Saturday, August 28, 2010
I smelled food cooking. The cafeteria was in the basement or what seemed like the basement, but in realty was probably the first floor.
I loved my first grade/second grade teacher, Mrs. Looney. She was so kind. My school contained two grades in one classroom. Mrs. (Beulah) Looney was my teacher. She was born on the fourth of July and lived to be over a hundred years old and only spent three or four in a care center. I learned some basic life experience in my first grade year...rural street smarts I like to call it.
I learned that those siblings that go to school feel superior over those who have to stay at home.
I learned once you go to school, it's a downhill push--meaning you'll always be expected to attend.
I learned that in a rural area you can't get away with anything, because...everyone knows everyone in your family.
I learned how to read. "Tom! Betty! See Flip run." (Susan said this in case you're interested.)
I learned I could walk through the neighbors' yards all by myself to get to the school. (My mother watched me the entire way, but I didn't know that until much much later.)
I learned that hot dogs can make you and the entire school deathly ill if not cooked properly.
I learned what it took to get me to the next level: second grade.
I learned to make friends.
I learned that school makes you tired.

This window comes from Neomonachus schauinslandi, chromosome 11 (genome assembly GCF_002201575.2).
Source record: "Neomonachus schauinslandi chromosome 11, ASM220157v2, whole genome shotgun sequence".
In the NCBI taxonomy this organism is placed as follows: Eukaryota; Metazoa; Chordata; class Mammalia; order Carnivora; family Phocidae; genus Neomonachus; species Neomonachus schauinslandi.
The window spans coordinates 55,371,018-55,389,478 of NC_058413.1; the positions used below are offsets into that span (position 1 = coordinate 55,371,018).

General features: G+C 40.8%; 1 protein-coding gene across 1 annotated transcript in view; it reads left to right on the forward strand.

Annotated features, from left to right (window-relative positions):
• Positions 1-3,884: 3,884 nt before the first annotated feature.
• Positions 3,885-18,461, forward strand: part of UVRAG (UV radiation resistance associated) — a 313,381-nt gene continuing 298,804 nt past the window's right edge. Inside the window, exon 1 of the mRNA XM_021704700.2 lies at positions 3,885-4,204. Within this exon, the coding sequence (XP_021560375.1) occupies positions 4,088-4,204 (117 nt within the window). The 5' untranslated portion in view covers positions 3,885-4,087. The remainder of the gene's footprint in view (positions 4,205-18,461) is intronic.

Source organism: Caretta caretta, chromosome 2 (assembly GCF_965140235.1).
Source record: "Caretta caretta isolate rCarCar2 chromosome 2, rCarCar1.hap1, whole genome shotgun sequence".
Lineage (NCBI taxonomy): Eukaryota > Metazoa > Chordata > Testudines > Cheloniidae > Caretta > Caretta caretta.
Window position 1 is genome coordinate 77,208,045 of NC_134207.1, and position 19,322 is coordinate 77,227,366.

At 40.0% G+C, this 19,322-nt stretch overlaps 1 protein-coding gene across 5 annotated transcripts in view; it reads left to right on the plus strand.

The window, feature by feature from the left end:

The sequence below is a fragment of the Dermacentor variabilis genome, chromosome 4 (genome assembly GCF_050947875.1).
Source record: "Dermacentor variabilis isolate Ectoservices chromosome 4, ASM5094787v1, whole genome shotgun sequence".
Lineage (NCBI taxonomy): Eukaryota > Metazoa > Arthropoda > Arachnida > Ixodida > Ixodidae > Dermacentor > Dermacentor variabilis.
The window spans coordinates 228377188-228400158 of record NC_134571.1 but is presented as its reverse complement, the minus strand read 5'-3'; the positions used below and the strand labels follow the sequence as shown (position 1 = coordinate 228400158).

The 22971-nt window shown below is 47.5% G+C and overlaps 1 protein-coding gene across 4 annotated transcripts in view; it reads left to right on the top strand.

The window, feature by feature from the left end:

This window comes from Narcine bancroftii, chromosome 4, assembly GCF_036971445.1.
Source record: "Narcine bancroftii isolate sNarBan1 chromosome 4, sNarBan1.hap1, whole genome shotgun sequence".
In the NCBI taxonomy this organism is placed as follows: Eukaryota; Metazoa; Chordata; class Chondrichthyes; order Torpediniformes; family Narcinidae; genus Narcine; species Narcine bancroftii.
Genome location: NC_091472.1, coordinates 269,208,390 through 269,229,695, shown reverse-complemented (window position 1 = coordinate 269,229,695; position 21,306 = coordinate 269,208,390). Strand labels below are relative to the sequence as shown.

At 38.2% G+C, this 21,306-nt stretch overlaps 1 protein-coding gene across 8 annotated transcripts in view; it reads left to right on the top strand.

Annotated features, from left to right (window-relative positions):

And that was my first school experience.
Saturday, August 7, 2010
Here were some of my thoughts:
I wondered, as I played with Barbie in the mid 1960’s, if I would “look” like her when I grew up. I don't. I hated when they changed the Barbie body to look more realistic more mainstream. Really, what girl wants to dream of looking realistic and mainstream? Not me. I wanted to look like Barbie. I thought my big busted, small waisted, dark haired Barbie was perfect.
As a rural kid, I thought it was ridiculous that I was sent to the principal’s office in second grade for talking too much in class. I thought it was cruel to ask us to raise our hand to ask or answer questions, but, we couldn’t ask or answer questions of our classmates, in the middle of class. I thought this was a bit restrictive.
As a child, I didn’t think I would live to the ripe old age of 16. I mourned this thought often because I wanted to get my driver’s license. I wanted to drive. Then I didn’t think I would live to see the age of 30 and wrote my husband and children letters of appreciation and love. I didn’t think I would live to see the year 2000. So when I was in Dallas on New Year’s Eve 1999, I thought it might be my last night. (I also took flashlights in my luggage in case all electrical grids failed, remember that?) I guess you know by now that wasn’t my last night. I’m pretty sure I won’t live to be 100 years of age. And don’t try to talk me out of that one.
It may be true--I think too much.
If you are an over thinker, you are my friend and perhaps I will adopt you as family. Do you have an example of over thinking? I actually prefer to call it...a good imagination.